Higher natural gas prices at Henry Hub, along with tightening regional-basis relationships in the Northeast shale regions have supported higher bituminous demand through this winter, at least compared to the 2015-2016 winter. Shipments to mid-January indicate continued support, reflecting higher international and domestic demand. The pricing rally in coal has slowed somewhat, potentially indicating that natural gas and coal are back in close competition, with interdependent price/demand affecting both fuels. This is expected to bring Central Appalachian pricing back into line with bituminous markers in Northern Appalachia and Illinois Basin, with sustainable pricing expected in 2018. Price growth beyond 2018 will be limited by more competitive natural gas, intrabasin competition and flat-to-declining steam generation demand through 2021.

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The above chart shows the expected easing of import-driven pricing impacting bituminous markets through 2017, with the physical NAPP and ILB markers seeing price growth in 2017. S&P Global Market Intelligence projects that electric generation demand will come under pressure in 2019, with net demand falling by 22 million tons from 2016 through 2021. This is forecast to be offset by modest growth in export demand of 6 million tons over the same period.

Coal production and demand

For the four weeks that ended Jan. 21, coal shipments averaged 14.7 million tons, counting weekly totals that are typically lower due to the holiday period. Shipments have solid momentum for the first quarter of 2017, although expectations of a milder February may present downside risk to shipments. With inventories at normal levels and firmer natural gas prices in place than last winter, the market is poised for significant production gains and incremental market activity in 2017. The CAPP and NAPP regions are projected to gain a modest 3 million tons of annual production in 2017 from 2016 levels, as improved demand offsets organic production declines. Southern PRB's market is expected to rebound by 47 million tons this year on restored price competitiveness.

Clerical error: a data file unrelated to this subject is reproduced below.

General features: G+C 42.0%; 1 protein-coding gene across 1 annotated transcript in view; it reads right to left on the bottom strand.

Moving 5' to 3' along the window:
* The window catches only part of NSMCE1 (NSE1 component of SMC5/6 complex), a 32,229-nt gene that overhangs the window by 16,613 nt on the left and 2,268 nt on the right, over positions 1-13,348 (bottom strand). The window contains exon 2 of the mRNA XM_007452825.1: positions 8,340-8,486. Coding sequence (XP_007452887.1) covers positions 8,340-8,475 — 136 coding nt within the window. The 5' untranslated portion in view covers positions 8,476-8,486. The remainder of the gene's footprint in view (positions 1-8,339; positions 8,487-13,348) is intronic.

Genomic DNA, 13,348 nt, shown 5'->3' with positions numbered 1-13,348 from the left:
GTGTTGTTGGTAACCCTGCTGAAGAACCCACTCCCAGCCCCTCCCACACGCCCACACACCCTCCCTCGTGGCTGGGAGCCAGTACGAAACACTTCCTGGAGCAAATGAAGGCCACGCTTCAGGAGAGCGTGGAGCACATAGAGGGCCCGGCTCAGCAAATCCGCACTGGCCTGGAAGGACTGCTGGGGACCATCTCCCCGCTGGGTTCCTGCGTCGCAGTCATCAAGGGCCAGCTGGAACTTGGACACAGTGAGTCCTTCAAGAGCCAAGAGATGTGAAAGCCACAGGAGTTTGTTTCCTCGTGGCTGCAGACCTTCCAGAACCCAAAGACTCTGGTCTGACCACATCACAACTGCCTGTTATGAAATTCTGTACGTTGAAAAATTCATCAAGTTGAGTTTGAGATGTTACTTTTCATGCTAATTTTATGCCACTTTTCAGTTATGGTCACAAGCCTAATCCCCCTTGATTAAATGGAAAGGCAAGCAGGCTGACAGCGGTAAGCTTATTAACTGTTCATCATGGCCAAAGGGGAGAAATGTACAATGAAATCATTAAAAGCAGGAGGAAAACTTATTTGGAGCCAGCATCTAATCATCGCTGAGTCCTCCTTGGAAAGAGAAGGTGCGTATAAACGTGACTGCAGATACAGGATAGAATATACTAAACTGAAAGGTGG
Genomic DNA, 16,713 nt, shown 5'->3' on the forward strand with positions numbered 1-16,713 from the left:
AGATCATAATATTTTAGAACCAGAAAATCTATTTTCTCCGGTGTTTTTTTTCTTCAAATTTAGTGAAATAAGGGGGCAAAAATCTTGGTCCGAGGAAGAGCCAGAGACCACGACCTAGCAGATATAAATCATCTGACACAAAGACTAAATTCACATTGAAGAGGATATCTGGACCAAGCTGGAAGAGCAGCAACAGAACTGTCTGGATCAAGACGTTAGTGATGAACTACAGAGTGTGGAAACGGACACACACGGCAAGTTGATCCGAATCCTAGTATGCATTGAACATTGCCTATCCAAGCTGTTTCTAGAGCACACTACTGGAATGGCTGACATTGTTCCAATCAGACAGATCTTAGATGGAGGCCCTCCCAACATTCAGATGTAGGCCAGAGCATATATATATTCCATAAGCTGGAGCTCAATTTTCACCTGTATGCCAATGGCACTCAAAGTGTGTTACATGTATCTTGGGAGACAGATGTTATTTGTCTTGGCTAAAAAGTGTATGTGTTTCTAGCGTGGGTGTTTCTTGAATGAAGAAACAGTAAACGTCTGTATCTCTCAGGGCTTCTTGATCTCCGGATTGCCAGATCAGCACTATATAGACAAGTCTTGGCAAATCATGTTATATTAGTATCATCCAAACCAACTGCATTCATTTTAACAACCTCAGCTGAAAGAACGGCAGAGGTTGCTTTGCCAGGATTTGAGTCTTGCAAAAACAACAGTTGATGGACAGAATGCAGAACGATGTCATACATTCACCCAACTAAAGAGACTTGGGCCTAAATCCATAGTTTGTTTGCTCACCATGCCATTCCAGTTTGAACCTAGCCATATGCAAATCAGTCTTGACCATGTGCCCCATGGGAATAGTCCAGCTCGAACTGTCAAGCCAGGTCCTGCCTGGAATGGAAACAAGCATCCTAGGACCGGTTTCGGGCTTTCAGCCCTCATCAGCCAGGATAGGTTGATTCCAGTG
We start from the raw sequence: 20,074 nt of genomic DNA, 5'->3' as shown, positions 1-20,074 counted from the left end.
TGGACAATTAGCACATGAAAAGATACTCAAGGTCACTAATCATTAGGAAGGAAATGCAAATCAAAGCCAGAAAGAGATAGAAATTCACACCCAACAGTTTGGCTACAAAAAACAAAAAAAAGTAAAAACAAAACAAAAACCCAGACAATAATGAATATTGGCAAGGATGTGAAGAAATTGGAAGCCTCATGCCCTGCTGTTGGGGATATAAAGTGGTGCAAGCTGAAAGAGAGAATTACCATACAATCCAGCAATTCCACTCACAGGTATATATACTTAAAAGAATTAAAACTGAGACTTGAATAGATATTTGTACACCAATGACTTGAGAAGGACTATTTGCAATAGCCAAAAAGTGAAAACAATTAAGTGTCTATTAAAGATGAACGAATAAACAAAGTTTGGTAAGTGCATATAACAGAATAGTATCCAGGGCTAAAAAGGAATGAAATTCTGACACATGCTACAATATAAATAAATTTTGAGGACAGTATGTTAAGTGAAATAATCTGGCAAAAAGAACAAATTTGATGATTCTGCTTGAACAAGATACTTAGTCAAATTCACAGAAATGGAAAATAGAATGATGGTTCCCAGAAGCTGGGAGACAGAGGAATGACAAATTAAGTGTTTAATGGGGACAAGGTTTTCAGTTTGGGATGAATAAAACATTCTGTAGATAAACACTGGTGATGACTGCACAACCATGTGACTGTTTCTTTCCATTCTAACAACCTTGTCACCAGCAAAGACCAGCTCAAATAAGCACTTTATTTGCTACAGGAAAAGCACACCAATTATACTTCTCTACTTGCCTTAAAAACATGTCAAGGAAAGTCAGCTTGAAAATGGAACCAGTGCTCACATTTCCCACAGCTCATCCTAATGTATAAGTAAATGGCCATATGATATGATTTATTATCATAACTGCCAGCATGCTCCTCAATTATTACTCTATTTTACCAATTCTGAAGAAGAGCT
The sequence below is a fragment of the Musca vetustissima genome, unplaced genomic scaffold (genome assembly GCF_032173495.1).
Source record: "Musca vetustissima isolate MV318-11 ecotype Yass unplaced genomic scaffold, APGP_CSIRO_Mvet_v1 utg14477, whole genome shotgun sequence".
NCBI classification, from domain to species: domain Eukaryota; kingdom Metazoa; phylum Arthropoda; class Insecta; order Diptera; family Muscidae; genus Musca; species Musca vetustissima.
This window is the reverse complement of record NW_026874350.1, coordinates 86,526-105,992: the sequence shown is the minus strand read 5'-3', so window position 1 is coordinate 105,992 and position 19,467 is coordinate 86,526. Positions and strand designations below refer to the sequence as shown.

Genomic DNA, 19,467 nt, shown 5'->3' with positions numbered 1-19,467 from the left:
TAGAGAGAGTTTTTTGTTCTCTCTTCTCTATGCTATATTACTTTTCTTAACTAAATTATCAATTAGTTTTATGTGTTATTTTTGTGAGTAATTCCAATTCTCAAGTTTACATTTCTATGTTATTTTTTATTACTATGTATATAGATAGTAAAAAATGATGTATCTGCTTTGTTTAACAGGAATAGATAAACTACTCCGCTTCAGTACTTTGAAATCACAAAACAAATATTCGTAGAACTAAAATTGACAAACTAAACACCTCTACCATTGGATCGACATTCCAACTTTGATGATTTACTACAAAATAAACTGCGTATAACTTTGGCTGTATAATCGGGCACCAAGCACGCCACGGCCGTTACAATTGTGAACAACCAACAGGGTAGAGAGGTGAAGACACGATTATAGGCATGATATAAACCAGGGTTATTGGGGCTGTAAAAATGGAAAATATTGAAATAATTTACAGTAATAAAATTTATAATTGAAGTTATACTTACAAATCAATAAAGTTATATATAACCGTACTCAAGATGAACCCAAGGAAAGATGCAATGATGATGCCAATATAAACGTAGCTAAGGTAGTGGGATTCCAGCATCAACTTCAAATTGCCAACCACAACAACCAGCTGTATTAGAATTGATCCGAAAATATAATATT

The chart below compares the current production forecast with recent history. Electric-sector demand is projected to grow from 653 million tons in 2016 to 688 million tons in 2017, before moderating after 2018. Lower natural gas prices combined with additional coal retirements will tend to keep coal generation demand levels at or below 640 million tons per year through 2023. Accounting for the expected recovery in production and restoration of normal inventories in 2017, the overall coal market (domestic demand and exports) is projected to be essentially flat, at 19 million tons higher in 2023 than in 2016.

Production outlook Powder River Basin